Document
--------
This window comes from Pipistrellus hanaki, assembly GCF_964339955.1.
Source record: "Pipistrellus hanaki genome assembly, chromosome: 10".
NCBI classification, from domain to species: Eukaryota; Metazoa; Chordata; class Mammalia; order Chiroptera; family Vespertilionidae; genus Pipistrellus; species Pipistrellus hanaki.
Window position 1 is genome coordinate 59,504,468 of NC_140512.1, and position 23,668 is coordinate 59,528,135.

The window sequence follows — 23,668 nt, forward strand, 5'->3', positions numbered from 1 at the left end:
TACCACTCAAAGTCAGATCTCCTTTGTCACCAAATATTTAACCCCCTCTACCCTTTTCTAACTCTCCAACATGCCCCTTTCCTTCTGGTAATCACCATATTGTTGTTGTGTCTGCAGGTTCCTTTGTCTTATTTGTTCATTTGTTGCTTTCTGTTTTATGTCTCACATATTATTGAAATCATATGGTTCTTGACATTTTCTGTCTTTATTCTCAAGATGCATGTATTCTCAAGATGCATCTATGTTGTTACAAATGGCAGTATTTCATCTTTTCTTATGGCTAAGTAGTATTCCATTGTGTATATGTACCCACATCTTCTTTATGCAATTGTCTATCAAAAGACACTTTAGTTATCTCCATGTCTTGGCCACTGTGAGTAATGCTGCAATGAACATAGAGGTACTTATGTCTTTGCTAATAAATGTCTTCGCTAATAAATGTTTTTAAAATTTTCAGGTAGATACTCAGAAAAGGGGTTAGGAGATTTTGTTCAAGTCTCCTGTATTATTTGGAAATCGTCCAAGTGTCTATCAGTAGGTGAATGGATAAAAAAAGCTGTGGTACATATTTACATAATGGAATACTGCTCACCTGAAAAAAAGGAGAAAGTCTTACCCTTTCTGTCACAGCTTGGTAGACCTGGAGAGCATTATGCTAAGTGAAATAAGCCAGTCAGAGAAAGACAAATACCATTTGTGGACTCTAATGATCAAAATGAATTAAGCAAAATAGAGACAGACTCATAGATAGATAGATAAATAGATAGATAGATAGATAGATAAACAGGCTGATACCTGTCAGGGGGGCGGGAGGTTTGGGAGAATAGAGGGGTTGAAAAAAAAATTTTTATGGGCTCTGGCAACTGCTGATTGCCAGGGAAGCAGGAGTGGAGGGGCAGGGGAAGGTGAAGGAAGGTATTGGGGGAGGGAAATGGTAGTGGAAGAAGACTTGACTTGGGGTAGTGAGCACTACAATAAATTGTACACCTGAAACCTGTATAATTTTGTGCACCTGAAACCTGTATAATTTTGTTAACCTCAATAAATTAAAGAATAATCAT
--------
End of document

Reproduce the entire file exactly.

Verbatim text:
This window comes from Pipistrellus hanaki, assembly GCF_964339955.1.
Source record: "Pipistrellus hanaki genome assembly, chromosome: 10".
NCBI classification, from domain to species: Eukaryota; Metazoa; Chordata; class Mammalia; order Chiroptera; family Vespertilionidae; genus Pipistrellus; species Pipistrellus hanaki.
Window position 1 is genome coordinate 59,504,468 of NC_140512.1, and position 23,668 is coordinate 59,528,135.

The window sequence follows — 23,668 nt, forward strand, 5'->3', positions numbered from 1 at the left end:
TACCACTCAAAGTCAGATCTCCTTTGTCACCAAATATTTAACCCCCTCTACCCTTTTCTAACTCTCCAACATGCCCCTTTCCTTCTGGTAATCACCATATTGTTGTTGTGTCTGCAGGTTCCTTTGTCTTATTTGTTCATTTGTTGCTTTCTGTTTTATGTCTCACATATTATTGAAATCATATGGTTCTTGACATTTTCTGTCTTTATTCTCAAGATGCATGTATTCTCAAGATGCATCTATGTTGTTACAAATGGCAGTATTTCATCTTTTCTTATGGCTAAGTAGTATTCCATTGTGTATATGTACCCACATCTTCTTTATGCAATTGTCTATCAAAAGACACTTTAGTTATCTCCATGTCTTGGCCACTGTGAGTAATGCTGCAATGAACATAGAGGTACTTATGTCTTTGCTAATAAATGTCTTCGCTAATAAATGTTTTTAAAATTTTCAGGTAGATACTCAGAAAAGGGGTTAGGAGATTTTGTTCAAGTCTCCTGTATTATTTGGAAATCGTCCAAGTGTCTATCAGTAGGTGAATGGATAAAAAAAGCTGTGGTACATATTTACATAATGGAATACTGCTCACCTGAAAAAAAGGAGAAAGTCTTACCCTTTCTGTCACAGCTTGGTAGACCTGGAGAGCATTATGCTAAGTGAAATAAGCCAGTCAGAGAAAGACAAATACCATTTGTGGACTCTAATGATCAAAATGAATTAAGCAAAATAGAGACAGACTCATAGATAGATAGATAAATAGATAGATAGATAGATAGATAAACAGGCTGATACCTGTCAGGGGGGCGGGAGGTTTGGGAGAATAGAGGGGTTGAAAAAAAAATTTTTATGGGCTCTGGCAACTGCTGATTGCCAGGGAAGCAGGAGTGGAGGGGCAGGGGAAGGTGAAGGAAGGTATTGGGGGAGGGAAATGGTAGTGGAAGAAGACTTGACTTGGGGTAGTGAGCACTACAATAAATTGTACACCTGAAACCTGTATAATTTTGTGCACCTGAAACCTGTATAATTTTGTTAACCTCAATAAATTAAAGAATAATCAT